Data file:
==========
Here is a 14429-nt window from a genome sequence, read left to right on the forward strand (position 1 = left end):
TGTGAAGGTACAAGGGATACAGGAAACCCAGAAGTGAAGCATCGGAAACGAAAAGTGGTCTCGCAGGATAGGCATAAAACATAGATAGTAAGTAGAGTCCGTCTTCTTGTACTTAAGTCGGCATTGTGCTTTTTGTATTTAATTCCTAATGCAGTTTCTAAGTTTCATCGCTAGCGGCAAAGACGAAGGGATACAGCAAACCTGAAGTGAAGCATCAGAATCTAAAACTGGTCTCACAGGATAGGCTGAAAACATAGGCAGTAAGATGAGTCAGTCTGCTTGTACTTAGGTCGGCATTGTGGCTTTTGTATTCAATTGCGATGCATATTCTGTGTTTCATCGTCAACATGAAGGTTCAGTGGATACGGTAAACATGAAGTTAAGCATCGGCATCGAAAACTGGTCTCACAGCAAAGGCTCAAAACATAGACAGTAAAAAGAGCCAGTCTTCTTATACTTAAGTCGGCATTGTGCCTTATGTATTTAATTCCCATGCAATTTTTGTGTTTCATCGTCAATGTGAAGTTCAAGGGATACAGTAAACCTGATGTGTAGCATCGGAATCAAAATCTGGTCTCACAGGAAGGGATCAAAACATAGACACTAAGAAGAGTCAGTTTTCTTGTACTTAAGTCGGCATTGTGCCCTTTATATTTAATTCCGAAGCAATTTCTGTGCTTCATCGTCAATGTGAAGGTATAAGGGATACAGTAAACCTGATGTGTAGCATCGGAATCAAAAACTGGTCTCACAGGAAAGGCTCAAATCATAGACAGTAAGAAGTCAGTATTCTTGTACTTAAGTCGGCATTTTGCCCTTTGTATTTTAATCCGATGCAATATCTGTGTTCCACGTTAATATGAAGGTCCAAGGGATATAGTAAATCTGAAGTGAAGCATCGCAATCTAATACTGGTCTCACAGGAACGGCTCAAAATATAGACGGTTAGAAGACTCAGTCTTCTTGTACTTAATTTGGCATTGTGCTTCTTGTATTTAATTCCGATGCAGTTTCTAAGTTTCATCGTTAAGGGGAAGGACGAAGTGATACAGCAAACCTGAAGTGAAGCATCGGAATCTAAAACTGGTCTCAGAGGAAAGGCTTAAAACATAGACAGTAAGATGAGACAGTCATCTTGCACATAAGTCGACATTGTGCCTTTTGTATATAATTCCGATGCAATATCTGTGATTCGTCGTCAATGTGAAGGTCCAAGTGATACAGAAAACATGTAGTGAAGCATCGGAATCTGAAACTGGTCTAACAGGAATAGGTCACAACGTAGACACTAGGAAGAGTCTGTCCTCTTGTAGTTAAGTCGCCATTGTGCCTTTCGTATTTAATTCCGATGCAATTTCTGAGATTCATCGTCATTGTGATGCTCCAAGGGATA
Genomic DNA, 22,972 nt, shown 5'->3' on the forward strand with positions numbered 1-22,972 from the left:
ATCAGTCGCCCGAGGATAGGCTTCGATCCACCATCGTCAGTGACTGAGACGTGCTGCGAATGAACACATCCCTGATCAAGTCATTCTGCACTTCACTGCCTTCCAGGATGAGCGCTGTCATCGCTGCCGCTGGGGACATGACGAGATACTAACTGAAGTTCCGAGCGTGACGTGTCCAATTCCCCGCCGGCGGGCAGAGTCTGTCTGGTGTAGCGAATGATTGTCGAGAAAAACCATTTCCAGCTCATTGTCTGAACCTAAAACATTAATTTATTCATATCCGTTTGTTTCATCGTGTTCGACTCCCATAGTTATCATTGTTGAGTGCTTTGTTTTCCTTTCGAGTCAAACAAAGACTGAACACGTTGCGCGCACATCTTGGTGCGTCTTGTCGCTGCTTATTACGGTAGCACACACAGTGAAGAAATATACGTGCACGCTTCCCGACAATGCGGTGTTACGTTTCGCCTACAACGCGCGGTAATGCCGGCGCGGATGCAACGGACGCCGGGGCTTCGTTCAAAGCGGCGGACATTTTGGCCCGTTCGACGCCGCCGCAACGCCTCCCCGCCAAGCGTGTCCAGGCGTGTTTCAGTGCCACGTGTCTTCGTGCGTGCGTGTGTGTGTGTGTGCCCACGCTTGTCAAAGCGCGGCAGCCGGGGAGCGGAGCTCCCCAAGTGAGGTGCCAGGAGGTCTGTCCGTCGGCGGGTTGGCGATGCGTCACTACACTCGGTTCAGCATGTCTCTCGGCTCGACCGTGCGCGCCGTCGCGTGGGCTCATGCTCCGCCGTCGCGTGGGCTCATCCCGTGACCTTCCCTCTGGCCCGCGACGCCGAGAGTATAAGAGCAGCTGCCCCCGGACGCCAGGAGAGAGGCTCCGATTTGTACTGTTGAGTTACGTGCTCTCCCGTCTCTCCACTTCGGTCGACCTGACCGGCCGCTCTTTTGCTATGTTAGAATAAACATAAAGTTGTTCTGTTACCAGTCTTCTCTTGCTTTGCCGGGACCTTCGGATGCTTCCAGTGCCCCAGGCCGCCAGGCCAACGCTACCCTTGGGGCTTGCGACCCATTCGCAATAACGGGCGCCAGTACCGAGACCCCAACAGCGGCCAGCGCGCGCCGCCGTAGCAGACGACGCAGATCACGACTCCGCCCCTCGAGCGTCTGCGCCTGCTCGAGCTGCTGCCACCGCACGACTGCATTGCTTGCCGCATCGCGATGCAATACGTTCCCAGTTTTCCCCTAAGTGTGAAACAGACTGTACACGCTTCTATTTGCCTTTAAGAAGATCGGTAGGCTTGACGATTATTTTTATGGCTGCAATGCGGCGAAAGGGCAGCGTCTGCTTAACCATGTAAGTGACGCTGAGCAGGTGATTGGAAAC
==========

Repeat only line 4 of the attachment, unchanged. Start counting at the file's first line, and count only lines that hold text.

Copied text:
ATCAGTCGCCCGAGGATAGGCTTCGATCCACCATCGTCAGTGACTGAGACGTGCTGCGAATGAACACATCCCTGATCAAGTCATTCTGCACTTCACTGCCTTCCAGGATGAGCGCTGTCATCGCTGCCGCTGGGGACATGACGAGATACTAACTGAAGTTCCGAGCGTGACGTGTCCAATTCCCCGCCGGCGGGCAGAGTCTGTCTGGTGTAGCGAATGATTGTCGAGAAAAACCATTTCCAGCTCATTGTCTGAACCTAAAACATTAATTTATTCATATCCGTTTGTTTCATCGTGTTCGACTCCCATAGTTATCATTGTTGAGTGCTTTGTTTTCCTTTCGAGTCAAACAAAGACTGAACACGTTGCGCGCACATCTTGGTGCGTCTTGTCGCTGCTTATTACGGTAGCACACACAGTGAAGAAATATACGTGCACGCTTCCCGACAATGCGGTGTTACGTTTCGCCTACAACGCGCGGTAATGCCGGCGCGGATGCAACGGACGCCGGGGCTTCGTTCAAAGCGGCGGACATTTTGGCCCGTTCGACGCCGCCGCAACGCCTCCCCGCCAAGCGTGTCCAGGCGTGTTTCAGTGCCACGTGTCTTCGTGCGTGCGTGTGTGTGTGTGTGCCCACGCTTGTCAAAGCGCGGCAGCCGGGGAGCGGAGCTCCCCAAGTGAGGTGCCAGGAGGTCTGTCCGTCGGCGGGTTGGCGATGCGTCACTACACTCGGTTCAGCATGTCTCTCGGCTCGACCGTGCGCGCCGTCGCGTGGGCTCATGCTCCGCCGTCGCGTGGGCTCATCCCGTGACCTTCCCTCTGGCCCGCGACGCCGAGAGTATAAGAGCAGCTGCCCCCGGACGCCAGGAGAGAGGCTCCGATTTGTACTGTTGAGTTACGTGCTCTCCCGTCTCTCCACTTCGGTCGACCTGACCGGCCGCTCTTTTGCTATGTTAGAATAAACATAAAGTTGTTCTGTTACCAGTCTTCTCTTGCTTTGCCGGGACCTTCGGATGCTTCCAGTGCCCCAGGCCGCCAGGCCAACGCTACCCTTGGGGCTTGCGACCCATTCGCAATAACGGGCGCCAGTACCGAGACCCCAACAGCGGCCAGCGCGCGCCGCCGTAGCAGACGACGCAGATCACGACTCCGCCCCTCGAGCGTCTGCGCCTGCTCGAGCTGCTGCCACCGCACGACTGCATTGCTTGCCGCATCGCGATGCAATACGTTCCCAGTTTTCCCCTAAGTGTGAAACAGACTGTACACGCTTCTATTTGCCTTTAAGAAGATCGGTAGGCTTGACGATTATTTTTATGGCTGCAATGCGGCGAAAGGGCAGCGTCTGCTTAACCATGTAAGTGACGCTGAGCAGGTGATTGGAAAC